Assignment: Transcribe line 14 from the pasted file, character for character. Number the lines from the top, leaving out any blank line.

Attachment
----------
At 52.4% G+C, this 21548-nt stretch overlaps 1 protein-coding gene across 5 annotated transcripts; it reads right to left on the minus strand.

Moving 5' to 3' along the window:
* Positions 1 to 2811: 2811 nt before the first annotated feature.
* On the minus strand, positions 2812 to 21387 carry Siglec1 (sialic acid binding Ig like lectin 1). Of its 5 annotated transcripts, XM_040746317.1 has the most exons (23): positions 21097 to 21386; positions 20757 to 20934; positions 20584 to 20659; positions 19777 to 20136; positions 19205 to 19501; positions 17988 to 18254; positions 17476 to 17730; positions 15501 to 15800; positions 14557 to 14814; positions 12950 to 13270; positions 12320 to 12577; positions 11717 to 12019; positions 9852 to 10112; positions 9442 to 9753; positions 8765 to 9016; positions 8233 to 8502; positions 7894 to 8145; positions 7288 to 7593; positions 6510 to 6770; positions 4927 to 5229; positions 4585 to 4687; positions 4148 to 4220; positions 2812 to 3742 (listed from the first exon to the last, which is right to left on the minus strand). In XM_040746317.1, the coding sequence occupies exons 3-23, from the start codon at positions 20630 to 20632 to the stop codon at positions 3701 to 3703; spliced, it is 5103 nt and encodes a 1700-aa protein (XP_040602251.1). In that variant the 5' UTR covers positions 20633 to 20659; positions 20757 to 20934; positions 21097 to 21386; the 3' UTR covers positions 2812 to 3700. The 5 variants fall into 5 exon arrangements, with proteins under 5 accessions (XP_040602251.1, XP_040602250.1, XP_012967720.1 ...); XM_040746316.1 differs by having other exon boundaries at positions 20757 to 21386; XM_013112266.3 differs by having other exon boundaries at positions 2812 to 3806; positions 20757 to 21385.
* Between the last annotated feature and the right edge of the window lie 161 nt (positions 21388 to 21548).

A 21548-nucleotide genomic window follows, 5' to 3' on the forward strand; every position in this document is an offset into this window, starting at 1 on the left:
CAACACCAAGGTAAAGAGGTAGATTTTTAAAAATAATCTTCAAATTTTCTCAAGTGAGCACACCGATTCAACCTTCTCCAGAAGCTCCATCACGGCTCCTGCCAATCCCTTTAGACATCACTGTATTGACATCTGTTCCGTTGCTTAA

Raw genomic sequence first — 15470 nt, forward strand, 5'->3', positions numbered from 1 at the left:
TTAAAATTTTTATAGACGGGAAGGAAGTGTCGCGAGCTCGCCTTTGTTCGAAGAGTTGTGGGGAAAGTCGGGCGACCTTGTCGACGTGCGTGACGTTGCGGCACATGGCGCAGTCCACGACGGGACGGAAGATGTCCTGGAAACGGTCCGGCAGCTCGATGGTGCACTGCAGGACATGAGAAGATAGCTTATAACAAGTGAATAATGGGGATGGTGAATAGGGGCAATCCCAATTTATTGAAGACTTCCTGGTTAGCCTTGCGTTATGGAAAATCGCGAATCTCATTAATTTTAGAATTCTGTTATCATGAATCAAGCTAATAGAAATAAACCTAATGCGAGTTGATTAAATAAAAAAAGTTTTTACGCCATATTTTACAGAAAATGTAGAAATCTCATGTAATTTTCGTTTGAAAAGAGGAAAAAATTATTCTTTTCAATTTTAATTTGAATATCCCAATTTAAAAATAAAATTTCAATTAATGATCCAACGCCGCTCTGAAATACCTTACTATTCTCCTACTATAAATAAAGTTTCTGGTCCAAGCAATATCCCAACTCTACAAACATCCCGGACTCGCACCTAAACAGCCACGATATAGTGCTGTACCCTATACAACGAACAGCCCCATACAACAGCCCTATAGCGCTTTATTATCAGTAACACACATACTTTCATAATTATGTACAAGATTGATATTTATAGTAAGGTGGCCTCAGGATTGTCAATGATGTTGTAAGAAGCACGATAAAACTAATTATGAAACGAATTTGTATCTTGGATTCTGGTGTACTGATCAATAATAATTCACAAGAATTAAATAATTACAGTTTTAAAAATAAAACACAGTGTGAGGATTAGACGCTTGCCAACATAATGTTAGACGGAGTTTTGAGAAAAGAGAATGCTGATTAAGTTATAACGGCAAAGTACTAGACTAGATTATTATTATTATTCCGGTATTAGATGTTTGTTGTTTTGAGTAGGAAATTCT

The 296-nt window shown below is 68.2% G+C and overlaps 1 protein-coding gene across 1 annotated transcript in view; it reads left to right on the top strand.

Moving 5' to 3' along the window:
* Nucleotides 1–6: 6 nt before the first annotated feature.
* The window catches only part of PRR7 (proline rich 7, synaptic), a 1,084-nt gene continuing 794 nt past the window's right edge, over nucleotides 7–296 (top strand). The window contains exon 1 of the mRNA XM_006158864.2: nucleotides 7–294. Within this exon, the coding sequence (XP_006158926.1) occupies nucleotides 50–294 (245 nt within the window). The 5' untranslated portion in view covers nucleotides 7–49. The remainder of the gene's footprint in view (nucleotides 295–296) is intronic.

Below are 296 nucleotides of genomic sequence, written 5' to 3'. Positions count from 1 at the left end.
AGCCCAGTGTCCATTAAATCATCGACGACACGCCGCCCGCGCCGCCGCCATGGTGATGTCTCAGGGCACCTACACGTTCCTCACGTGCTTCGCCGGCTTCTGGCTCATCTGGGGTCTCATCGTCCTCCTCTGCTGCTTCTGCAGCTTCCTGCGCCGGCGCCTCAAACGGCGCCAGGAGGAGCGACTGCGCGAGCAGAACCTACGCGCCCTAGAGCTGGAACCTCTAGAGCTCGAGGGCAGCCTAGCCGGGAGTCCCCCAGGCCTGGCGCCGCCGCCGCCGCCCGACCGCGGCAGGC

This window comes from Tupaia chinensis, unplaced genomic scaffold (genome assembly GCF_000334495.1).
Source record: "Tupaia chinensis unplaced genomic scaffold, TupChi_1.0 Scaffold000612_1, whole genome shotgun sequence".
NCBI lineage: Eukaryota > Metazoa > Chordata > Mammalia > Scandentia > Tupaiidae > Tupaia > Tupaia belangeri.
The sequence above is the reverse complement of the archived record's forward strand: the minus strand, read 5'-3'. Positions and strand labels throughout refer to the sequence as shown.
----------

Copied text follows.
Below are 296 nucleotides of genomic sequence, written 5' to 3'. Positions count from 1 at the left end.